The Kamwonyeni self-help group (SHG) was established in 2015 in an attempt to address the problems accompanied by the lack of accessible water within the community. Excellent Development met with two members to discuss how the construction of a sand dam has impacted their lives.

Please introduce yourselves...

Cosmas: My name is Cosmas Musyoki Kalonzo, I am 49 and I am the group coordinator of this SHG.

Rachael: My name is Rachael Kisio Ngui, I am 45 and I am the secretary of this SHG.

How big is your family?

Cosmas: I have a wife and six children, two boys and four girls.Rachael Kisio Ngui

Rachael: I have got two children, a boy and a girl.

"Before the sand dam was constructed, we used to start the day by going to the river to fetch water. It used to take us time because once we left home in the morning we could not be back until around 11am."

Rachael Kisio Ngui, secretary of Kamwonyeni self-help group, southeast Kenya.

Describe a typical day in your life prior to the construction of the sand dam.

Rachael: Before the sand dam was constructed, we used to start the day by going to the river to fetch water. It used to take us a long time because once we left home in the morning we would not be back until around 11am.

Cosmas: We used to go to the river and queue for the water. That could take from 10pm to the early hours of the morning – at around 5am. Even then, we could only get around four 20-litre jerry cans of water.

Cosmas, why did you decide to travel at night?

Cosmas: Throughout the day you would find a lot of people fetching water at the water point, so the only chance we had was the night hours because you would get fewer people queuing for the water. Cosmas Musyoki KalonzoHowever this came with the danger of being attacked by bad people in the area or even animals such as lions.

"There is a lot of big change; big change is now going on. Now, we see no stomach problems and not a lot of typhoid. We didn’t use to be able to wash our hands when we came from the toilets; we can now do that because we have got a lot of water."

Cosmas Musyoki Kalonzo, coordinator of Kamwonyeni self-help group, southeast Kenya.

How long has access to clean water been a problem in your community?

Rachael: That has been a prevalent issue throughout my lifespan; since I was born, until this point. Now we are able to at least pump clean water from the shallow well (connected to the sand dam).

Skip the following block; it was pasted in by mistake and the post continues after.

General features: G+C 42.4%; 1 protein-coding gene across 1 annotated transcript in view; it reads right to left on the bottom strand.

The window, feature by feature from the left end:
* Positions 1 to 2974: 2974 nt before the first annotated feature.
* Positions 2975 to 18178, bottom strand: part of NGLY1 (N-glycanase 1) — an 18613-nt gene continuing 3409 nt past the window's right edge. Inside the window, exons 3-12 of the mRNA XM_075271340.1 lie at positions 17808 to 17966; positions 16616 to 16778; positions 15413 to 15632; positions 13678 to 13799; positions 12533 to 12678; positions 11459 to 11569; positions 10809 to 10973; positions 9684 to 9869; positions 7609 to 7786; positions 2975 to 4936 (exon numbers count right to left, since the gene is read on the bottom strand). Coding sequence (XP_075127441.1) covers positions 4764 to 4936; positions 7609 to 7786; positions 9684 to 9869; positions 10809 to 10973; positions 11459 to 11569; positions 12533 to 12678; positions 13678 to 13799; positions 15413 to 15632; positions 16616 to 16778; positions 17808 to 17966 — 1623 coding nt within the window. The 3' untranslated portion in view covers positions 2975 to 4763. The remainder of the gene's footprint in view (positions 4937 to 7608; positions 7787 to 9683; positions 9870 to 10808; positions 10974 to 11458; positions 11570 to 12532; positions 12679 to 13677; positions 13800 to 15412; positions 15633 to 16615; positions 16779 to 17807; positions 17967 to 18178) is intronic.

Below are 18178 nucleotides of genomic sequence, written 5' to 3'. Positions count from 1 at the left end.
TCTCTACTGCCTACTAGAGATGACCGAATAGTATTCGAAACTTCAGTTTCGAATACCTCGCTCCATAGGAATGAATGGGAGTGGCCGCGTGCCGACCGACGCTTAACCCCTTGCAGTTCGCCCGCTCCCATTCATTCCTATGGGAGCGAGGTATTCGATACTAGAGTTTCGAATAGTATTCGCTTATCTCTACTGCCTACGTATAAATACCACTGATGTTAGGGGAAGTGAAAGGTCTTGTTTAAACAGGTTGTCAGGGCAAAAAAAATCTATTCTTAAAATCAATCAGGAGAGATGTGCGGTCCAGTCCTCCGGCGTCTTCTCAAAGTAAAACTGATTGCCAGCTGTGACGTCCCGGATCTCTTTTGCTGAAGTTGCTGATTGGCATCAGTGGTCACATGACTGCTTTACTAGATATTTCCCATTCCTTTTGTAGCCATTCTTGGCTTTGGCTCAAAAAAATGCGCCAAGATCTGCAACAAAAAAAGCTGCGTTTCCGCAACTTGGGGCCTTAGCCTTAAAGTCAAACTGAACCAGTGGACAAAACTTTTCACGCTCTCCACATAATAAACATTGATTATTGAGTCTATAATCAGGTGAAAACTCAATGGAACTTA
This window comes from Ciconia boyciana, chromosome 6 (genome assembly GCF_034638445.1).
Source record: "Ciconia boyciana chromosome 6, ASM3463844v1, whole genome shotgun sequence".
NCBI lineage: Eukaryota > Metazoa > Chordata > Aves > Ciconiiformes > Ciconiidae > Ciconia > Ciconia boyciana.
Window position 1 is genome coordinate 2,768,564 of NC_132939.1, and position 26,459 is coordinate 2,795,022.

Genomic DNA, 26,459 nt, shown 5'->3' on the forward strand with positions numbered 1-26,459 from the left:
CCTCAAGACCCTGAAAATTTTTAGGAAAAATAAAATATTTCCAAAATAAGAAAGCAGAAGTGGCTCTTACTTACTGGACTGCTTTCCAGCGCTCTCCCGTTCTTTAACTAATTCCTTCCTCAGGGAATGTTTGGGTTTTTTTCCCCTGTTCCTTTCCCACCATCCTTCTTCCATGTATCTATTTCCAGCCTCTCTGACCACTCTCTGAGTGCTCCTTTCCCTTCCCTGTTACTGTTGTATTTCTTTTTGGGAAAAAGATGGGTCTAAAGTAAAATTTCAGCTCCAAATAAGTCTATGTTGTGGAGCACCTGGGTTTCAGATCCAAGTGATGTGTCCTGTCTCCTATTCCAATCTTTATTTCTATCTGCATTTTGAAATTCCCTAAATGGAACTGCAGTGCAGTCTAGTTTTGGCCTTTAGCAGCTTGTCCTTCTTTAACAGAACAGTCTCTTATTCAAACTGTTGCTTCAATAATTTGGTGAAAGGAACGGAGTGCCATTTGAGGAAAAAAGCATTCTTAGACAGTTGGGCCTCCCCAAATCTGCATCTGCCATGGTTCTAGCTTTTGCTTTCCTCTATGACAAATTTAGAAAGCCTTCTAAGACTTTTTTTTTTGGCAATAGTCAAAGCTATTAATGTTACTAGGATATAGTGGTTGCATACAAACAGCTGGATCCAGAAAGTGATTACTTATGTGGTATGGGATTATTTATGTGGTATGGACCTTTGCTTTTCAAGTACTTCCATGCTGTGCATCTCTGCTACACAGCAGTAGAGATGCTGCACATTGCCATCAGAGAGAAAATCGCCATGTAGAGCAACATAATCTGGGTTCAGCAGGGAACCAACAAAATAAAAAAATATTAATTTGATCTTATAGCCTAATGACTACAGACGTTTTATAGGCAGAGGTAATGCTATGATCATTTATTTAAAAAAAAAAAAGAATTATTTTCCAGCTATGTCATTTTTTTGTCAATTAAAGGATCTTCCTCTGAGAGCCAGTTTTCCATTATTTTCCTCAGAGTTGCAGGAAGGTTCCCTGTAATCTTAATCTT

So how have your lives changed since the construction of the sand dam?

Cosmas: There is a lot of big change; big change is now going on. Now, we see no stomach problems and not a lot of typhoid. We didn’t use to be able to wash our hands when we came from the toilets; we can now do that because we have got a lot of water.

Rachael: With the sand dam and the shallow well water I can plant trees. For my livestock I used to have to skip days giving them water; but today I know I can give them water on a daily basis. I am also hoping to start growing vegetables soon and start a vegetable garden within my farmyard.

What vegetables would you like to grow?

Rachael: Tomatoes, kale, spinach, and onions.

How do you feel now when you think about your sand dam project and everything that you have achieved so far as a group?

Cosmas: We are really very happy for having achieved the construction of the sand dam and the shallow well.

Rachael: We have also received several trainings from African Sand Dam Foundation (partners of Excellent) like tree planting, soil and water conservation through terracing, and exchange visits to other self help groups in the area.

Finally, we would really wish to thank the donors for their support, and we hope they continue to support us.

Could you help more people to break free from poverty by supporting them to build sand dams and carry out climate-smart farming, so they have enough water to drink and food to eat? Please donate what you can.

Please select a donation amount: *
Set up a regular payment Donate